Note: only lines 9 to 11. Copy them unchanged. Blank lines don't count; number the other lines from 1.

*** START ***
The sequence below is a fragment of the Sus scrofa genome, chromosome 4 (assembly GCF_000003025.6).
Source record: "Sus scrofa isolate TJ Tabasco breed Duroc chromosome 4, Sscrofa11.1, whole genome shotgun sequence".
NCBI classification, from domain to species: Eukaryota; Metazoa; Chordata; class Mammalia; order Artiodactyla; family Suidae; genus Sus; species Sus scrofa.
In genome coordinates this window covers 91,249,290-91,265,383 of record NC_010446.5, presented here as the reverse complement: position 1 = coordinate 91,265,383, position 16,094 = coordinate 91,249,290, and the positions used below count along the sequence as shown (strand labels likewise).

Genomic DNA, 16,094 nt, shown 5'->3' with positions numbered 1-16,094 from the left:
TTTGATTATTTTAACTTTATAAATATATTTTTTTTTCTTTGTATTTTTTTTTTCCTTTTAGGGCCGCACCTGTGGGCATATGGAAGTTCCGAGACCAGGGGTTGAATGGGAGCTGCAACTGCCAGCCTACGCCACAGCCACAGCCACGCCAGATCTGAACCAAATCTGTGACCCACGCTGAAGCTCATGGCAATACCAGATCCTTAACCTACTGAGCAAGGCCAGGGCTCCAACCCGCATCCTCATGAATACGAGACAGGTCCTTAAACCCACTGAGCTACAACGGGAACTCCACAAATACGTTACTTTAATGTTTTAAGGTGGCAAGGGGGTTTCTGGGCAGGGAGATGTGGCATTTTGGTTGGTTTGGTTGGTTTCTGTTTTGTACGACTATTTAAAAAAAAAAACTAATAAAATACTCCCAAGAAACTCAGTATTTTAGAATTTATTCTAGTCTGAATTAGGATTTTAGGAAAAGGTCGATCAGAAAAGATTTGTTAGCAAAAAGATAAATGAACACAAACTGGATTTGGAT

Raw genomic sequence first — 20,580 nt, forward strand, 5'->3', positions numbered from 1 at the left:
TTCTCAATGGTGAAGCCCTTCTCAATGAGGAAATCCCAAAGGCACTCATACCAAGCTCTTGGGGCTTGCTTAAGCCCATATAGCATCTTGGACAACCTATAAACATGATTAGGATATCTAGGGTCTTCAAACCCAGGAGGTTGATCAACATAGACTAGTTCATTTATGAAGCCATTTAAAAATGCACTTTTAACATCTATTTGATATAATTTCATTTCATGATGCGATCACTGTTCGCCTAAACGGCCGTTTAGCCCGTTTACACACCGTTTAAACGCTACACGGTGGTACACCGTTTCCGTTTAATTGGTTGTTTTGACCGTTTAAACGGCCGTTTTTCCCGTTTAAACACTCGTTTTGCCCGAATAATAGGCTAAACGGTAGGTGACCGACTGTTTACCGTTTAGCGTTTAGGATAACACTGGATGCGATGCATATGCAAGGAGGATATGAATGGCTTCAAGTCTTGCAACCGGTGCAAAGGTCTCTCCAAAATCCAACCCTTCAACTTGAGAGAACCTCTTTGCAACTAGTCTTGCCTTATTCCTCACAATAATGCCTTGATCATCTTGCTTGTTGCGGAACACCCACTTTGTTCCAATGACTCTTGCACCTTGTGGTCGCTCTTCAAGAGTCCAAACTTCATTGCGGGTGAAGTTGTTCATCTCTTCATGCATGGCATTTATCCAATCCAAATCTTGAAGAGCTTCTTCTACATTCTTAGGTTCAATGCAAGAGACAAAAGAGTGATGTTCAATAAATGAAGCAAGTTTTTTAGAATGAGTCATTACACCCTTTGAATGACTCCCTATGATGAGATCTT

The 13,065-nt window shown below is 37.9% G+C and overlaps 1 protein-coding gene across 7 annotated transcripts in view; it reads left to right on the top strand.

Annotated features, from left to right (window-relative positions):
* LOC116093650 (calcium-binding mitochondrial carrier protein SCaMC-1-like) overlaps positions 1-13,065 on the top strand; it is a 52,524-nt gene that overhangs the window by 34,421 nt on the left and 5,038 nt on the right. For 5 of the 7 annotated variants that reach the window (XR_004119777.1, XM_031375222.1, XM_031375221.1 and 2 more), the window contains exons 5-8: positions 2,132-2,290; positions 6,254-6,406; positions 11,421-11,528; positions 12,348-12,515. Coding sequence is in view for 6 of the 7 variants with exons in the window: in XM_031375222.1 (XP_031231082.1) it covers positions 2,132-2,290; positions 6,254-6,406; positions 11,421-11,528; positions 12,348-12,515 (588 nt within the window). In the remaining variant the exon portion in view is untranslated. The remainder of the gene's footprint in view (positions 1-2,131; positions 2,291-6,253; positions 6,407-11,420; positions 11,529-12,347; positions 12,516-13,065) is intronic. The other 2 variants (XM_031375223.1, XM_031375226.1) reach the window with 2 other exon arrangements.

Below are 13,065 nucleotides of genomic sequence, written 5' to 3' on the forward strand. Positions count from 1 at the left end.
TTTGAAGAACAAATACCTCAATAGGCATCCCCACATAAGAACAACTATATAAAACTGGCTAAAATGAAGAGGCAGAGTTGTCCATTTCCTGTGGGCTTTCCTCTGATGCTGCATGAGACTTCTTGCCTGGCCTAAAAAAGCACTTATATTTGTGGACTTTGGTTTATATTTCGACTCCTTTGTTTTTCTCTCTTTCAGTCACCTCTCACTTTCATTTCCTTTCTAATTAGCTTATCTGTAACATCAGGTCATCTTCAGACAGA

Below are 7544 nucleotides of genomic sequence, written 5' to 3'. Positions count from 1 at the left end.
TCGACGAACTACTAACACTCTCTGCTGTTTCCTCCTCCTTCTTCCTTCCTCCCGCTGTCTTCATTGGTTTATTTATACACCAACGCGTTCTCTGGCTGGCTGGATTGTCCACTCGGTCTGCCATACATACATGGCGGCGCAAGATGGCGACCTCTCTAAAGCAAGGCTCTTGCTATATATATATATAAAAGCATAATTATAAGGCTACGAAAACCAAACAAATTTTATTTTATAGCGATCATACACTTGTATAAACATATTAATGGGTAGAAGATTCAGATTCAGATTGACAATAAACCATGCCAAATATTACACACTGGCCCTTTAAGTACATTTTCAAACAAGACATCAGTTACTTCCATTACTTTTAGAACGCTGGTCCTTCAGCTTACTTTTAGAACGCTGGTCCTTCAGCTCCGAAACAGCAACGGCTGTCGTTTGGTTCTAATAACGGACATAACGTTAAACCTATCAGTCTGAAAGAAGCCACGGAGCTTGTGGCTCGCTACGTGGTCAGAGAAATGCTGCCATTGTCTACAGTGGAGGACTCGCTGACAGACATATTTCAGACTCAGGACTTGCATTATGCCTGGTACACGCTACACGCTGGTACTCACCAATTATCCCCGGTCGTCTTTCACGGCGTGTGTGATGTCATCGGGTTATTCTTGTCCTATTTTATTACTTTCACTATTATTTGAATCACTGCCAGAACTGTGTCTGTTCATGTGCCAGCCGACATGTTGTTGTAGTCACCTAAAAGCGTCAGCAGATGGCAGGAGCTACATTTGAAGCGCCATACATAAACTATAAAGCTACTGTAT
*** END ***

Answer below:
The 13,065-nt window shown below is 37.9% G+C and overlaps 1 protein-coding gene across 7 annotated transcripts in view; it reads left to right on the top strand.

Annotated features, from left to right (window-relative positions):
* LOC116093650 (calcium-binding mitochondrial carrier protein SCaMC-1-like) overlaps positions 1-13,065 on the top strand; it is a 52,524-nt gene that overhangs the window by 34,421 nt on the left and 5,038 nt on the right. For 5 of the 7 annotated variants that reach the window (XR_004119777.1, XM_031375222.1, XM_031375221.1 and 2 more), the window contains exons 5-8: positions 2,132-2,290; positions 6,254-6,406; positions 11,421-11,528; positions 12,348-12,515. Coding sequence is in view for 6 of the 7 variants with exons in the window: in XM_031375222.1 (XP_031231082.1) it covers positions 2,132-2,290; positions 6,254-6,406; positions 11,421-11,528; positions 12,348-12,515 (588 nt within the window). In the remaining variant the exon portion in view is untranslated. The remainder of the gene's footprint in view (positions 1-2,131; positions 2,291-6,253; positions 6,407-11,420; positions 11,529-12,347; positions 12,516-13,065) is intronic. The other 2 variants (XM_031375223.1, XM_031375226.1) reach the window with 2 other exon arrangements.